Laboratory bioassays were performed to determine if a mutualistic association exists between three species of fungi and the coffee berry borer, Hypothenemus hampei (Ferrari). The fungi Fusarium solani (Martius), Penicillium citrinum Thom and Candida fermentati (Saito) were evaluated on the reproduction and survivorship of H. hampei. The fungi were evaluated at three concentrations: 5 × 102; 5 × 104 and 5 × 106 spores/ml using coffee berries and meridic diets as substrate. The fungi did not affect the normal development of the insect and did not increase mortality at any concentration evaluated. When H. hampei was reared in berries, no significant differences in the total progeny production were detected between treatments involving fungi and the control. When reared on meridic diets, there was no clear trend to suggest a beneficial effect of a given species of fungus on H. hampei; at 40 d postinoculation, the total progeny production of the insect was higher than the control with C. fermentati; at 60 d it was higher with F. solani, and at 80 d there were no differences between treatments involving fungi and the control. Our results indicate that there were no clear positive effects of any fungi on the coffee berry borer either in berries or diets. Therefore, we conclude that H. hampei is not allied with fungi in mutualist relationships as was previously believed.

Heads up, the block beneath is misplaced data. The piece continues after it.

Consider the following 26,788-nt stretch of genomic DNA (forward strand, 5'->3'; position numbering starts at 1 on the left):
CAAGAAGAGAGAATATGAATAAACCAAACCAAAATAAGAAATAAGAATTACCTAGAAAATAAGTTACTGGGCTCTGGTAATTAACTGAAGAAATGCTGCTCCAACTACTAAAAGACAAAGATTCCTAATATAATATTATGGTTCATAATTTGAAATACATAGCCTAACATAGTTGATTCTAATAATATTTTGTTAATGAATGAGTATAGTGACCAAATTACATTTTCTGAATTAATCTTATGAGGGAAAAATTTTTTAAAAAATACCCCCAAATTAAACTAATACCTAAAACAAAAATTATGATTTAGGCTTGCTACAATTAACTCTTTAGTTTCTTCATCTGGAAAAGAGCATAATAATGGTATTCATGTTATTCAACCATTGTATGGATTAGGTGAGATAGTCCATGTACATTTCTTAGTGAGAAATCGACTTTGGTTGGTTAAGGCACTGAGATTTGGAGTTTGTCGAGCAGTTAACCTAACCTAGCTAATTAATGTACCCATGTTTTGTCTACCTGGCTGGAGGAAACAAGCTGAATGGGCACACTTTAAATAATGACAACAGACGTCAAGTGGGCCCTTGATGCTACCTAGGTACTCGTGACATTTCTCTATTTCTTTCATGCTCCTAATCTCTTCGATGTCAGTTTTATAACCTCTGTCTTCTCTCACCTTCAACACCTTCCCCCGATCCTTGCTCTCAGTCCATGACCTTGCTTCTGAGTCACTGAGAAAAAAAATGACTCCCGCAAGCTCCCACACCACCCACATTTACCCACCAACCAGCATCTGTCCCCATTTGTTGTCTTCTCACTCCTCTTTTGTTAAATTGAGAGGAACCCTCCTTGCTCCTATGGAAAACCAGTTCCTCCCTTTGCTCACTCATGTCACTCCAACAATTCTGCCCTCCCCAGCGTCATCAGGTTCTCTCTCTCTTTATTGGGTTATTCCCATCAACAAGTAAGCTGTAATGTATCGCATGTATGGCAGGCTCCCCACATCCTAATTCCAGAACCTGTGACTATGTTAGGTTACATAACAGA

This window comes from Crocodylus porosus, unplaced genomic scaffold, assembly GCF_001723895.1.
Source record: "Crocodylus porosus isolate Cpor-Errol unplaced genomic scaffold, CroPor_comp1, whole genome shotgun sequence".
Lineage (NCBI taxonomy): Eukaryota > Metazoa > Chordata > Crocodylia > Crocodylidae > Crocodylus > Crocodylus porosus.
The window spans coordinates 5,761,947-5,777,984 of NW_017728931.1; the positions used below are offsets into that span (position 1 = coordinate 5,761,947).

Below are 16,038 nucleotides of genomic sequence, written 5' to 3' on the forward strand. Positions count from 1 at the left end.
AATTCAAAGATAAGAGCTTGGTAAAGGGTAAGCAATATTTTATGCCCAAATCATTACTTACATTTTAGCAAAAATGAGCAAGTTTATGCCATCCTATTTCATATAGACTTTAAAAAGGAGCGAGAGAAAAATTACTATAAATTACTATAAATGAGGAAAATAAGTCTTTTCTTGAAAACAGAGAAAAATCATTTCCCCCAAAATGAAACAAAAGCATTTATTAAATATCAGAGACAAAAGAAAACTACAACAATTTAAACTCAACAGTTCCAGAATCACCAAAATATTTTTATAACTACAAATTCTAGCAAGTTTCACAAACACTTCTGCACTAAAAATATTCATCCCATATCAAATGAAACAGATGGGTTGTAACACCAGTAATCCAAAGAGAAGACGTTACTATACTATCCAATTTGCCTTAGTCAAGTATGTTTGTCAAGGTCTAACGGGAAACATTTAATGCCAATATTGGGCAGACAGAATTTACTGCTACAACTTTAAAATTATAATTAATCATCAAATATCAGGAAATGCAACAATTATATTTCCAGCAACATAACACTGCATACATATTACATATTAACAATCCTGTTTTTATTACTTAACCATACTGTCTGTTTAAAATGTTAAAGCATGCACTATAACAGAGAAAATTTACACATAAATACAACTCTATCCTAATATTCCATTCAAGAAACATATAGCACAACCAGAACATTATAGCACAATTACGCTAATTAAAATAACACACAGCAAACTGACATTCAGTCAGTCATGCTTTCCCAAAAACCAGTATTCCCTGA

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Vol. 98 • No. 4